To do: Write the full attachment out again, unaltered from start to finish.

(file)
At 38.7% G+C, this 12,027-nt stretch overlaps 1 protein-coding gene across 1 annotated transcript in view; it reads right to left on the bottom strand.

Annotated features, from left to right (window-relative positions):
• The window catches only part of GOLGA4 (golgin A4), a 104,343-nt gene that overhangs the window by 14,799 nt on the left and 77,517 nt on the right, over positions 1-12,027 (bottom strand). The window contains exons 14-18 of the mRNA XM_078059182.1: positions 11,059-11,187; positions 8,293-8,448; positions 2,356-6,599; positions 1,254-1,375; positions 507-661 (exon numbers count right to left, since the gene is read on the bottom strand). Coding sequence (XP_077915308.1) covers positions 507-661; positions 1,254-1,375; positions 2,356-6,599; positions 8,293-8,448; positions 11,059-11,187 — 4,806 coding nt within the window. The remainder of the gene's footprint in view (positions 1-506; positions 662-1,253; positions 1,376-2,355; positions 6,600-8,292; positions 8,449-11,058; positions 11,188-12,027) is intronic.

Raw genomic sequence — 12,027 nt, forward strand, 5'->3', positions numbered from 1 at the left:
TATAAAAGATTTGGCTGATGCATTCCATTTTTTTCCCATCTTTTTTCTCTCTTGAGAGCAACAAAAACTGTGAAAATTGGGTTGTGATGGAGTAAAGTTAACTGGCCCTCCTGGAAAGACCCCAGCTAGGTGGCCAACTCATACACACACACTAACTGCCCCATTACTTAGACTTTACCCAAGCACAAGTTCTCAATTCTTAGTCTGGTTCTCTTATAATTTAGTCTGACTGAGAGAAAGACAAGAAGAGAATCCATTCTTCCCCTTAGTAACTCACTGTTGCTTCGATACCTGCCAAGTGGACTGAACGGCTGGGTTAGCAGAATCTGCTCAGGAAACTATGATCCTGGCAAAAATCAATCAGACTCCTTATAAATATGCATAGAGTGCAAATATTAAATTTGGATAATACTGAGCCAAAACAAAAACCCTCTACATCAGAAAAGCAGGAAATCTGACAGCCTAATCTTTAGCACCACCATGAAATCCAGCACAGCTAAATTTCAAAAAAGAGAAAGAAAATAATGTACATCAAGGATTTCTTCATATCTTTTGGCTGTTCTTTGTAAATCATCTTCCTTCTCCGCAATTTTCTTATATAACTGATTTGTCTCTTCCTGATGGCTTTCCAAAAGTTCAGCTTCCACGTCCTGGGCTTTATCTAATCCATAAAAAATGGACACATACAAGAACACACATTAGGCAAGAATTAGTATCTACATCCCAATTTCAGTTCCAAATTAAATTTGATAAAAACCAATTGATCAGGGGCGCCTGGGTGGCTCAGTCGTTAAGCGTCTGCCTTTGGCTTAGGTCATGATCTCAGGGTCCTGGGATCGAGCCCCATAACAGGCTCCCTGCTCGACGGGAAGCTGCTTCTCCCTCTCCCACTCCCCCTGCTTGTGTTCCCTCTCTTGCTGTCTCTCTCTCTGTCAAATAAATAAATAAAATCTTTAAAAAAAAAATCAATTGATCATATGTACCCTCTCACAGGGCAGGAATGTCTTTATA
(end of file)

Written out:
At 38.7% G+C, this 12,027-nt stretch overlaps 1 protein-coding gene across 1 annotated transcript in view; it reads right to left on the bottom strand.

Annotated features, from left to right (window-relative positions):
• The window catches only part of GOLGA4 (golgin A4), a 104,343-nt gene that overhangs the window by 14,799 nt on the left and 77,517 nt on the right, over positions 1-12,027 (bottom strand). The window contains exons 14-18 of the mRNA XM_078059182.1: positions 11,059-11,187; positions 8,293-8,448; positions 2,356-6,599; positions 1,254-1,375; positions 507-661 (exon numbers count right to left, since the gene is read on the bottom strand). Coding sequence (XP_077915308.1) covers positions 507-661; positions 1,254-1,375; positions 2,356-6,599; positions 8,293-8,448; positions 11,059-11,187 — 4,806 coding nt within the window. The remainder of the gene's footprint in view (positions 1-506; positions 662-1,253; positions 1,376-2,355; positions 6,600-8,292; positions 8,449-11,058; positions 11,188-12,027) is intronic.

Raw genomic sequence — 12,027 nt, forward strand, 5'->3', positions numbered from 1 at the left:
TATAAAAGATTTGGCTGATGCATTCCATTTTTTTCCCATCTTTTTTCTCTCTTGAGAGCAACAAAAACTGTGAAAATTGGGTTGTGATGGAGTAAAGTTAACTGGCCCTCCTGGAAAGACCCCAGCTAGGTGGCCAACTCATACACACACACTAACTGCCCCATTACTTAGACTTTACCCAAGCACAAGTTCTCAATTCTTAGTCTGGTTCTCTTATAATTTAGTCTGACTGAGAGAAAGACAAGAAGAGAATCCATTCTTCCCCTTAGTAACTCACTGTTGCTTCGATACCTGCCAAGTGGACTGAACGGCTGGGTTAGCAGAATCTGCTCAGGAAACTATGATCCTGGCAAAAATCAATCAGACTCCTTATAAATATGCATAGAGTGCAAATATTAAATTTGGATAATACTGAGCCAAAACAAAAACCCTCTACATCAGAAAAGCAGGAAATCTGACAGCCTAATCTTTAGCACCACCATGAAATCCAGCACAGCTAAATTTCAAAAAAGAGAAAGAAAATAATGTACATCAAGGATTTCTTCATATCTTTTGGCTGTTCTTTGTAAATCATCTTCCTTCTCCGCAATTTTCTTATATAACTGATTTGTCTCTTCCTGATGGCTTTCCAAAAGTTCAGCTTCCACGTCCTGGGCTTTATCTAATCCATAAAAAATGGACACATACAAGAACACACATTAGGCAAGAATTAGTATCTACATCCCAATTTCAGTTCCAAATTAAATTTGATAAAAACCAATTGATCAGGGGCGCCTGGGTGGCTCAGTCGTTAAGCGTCTGCCTTTGGCTTAGGTCATGATCTCAGGGTCCTGGGATCGAGCCCCATAACAGGCTCCCTGCTCGACGGGAAGCTGCTTCTCCCTCTCCCACTCCCCCTGCTTGTGTTCCCTCTCTTGCTGTCTCTCTCTCTGTCAAATAAATAAATAAAATCTTTAAAAAAAAAATCAATTGATCATATGTACCCTCTCACAGGGCAGGAATGTCTTTATA